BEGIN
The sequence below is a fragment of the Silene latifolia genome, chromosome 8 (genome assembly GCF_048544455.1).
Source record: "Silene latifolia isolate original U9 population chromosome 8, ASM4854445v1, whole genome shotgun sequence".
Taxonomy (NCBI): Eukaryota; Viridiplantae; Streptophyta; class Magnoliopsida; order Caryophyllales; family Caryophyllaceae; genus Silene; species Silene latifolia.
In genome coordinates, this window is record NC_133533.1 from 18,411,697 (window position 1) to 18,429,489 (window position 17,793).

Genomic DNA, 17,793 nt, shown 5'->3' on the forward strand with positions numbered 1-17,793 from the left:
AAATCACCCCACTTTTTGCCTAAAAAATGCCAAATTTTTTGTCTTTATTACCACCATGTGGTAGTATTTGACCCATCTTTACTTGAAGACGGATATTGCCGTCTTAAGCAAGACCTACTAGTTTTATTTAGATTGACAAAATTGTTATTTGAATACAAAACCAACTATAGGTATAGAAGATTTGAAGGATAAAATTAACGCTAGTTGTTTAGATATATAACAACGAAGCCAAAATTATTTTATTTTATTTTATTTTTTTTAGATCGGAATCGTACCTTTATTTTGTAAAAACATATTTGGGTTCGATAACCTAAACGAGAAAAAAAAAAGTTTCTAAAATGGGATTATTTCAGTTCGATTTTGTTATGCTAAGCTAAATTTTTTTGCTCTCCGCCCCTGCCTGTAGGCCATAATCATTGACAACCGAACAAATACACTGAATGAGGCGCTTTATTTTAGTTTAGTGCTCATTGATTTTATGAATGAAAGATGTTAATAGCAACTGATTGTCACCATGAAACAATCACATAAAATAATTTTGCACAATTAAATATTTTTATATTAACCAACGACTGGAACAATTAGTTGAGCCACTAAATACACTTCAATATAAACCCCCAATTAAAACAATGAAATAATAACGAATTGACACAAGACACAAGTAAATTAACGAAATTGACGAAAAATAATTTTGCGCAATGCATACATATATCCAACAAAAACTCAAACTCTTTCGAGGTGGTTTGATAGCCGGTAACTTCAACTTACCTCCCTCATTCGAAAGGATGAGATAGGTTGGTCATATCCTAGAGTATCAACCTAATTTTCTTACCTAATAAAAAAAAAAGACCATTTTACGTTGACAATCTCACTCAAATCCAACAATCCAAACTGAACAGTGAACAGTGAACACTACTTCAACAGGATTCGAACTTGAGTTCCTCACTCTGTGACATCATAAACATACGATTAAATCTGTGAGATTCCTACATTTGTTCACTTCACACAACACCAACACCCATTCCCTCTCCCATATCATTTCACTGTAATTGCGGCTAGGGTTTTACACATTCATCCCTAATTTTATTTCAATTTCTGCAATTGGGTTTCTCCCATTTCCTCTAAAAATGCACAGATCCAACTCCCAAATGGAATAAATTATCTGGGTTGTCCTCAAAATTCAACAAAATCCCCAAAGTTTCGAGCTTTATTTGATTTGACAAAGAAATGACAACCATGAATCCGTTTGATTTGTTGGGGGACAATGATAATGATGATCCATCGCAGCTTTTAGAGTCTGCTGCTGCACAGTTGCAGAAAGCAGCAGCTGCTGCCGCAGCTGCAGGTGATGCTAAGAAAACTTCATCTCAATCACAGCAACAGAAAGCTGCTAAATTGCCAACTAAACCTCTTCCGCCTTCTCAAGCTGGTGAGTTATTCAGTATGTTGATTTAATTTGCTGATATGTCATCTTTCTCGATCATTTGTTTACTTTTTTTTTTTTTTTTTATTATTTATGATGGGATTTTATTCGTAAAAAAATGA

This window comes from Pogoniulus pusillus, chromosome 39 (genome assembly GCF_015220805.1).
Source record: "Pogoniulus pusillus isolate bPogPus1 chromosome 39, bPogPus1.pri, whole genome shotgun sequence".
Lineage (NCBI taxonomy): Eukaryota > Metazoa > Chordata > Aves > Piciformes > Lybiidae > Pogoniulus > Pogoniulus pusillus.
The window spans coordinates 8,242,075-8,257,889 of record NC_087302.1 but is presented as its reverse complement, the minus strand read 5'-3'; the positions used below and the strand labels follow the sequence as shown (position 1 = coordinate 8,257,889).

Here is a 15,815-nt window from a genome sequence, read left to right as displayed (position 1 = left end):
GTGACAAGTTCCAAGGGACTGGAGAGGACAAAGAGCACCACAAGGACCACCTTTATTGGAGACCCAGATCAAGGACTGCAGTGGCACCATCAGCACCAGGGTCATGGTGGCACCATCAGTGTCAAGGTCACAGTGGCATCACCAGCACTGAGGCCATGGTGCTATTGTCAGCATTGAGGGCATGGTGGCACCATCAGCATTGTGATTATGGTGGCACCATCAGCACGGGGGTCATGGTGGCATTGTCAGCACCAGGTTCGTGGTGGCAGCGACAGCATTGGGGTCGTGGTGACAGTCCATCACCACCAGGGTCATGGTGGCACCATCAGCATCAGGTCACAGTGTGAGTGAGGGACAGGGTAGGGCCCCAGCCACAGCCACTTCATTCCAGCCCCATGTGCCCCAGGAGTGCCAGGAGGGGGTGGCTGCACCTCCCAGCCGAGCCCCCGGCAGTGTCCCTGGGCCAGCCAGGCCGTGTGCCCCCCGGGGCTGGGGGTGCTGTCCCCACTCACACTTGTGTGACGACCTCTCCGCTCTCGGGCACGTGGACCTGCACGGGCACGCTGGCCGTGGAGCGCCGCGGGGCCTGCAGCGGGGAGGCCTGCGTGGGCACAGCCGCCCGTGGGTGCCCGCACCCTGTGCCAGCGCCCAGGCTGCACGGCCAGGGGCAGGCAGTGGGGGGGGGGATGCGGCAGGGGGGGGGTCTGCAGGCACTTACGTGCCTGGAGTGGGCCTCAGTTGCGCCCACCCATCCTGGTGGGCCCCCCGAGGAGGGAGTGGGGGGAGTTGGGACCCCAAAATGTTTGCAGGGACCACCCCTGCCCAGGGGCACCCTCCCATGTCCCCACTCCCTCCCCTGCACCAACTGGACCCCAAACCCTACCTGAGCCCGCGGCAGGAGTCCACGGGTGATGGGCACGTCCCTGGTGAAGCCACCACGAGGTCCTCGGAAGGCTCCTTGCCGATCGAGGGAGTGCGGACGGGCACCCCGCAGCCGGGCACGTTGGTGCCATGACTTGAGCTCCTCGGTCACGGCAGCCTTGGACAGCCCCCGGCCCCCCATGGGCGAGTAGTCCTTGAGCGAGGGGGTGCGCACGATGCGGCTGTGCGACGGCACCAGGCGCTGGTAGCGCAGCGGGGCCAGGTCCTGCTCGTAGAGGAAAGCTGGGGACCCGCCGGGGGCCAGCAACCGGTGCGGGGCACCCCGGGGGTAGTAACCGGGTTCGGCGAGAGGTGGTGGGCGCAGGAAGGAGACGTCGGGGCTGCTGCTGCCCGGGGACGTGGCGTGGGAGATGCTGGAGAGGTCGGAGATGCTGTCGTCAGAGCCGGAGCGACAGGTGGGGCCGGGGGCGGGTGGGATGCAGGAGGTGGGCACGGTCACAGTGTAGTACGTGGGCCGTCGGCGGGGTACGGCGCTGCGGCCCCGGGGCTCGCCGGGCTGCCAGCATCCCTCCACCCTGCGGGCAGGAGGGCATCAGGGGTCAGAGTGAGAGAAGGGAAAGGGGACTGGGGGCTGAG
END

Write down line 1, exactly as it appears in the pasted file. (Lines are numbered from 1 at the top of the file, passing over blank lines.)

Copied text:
The sequence below is a fragment of the Silene latifolia genome, chromosome 8 (genome assembly GCF_048544455.1).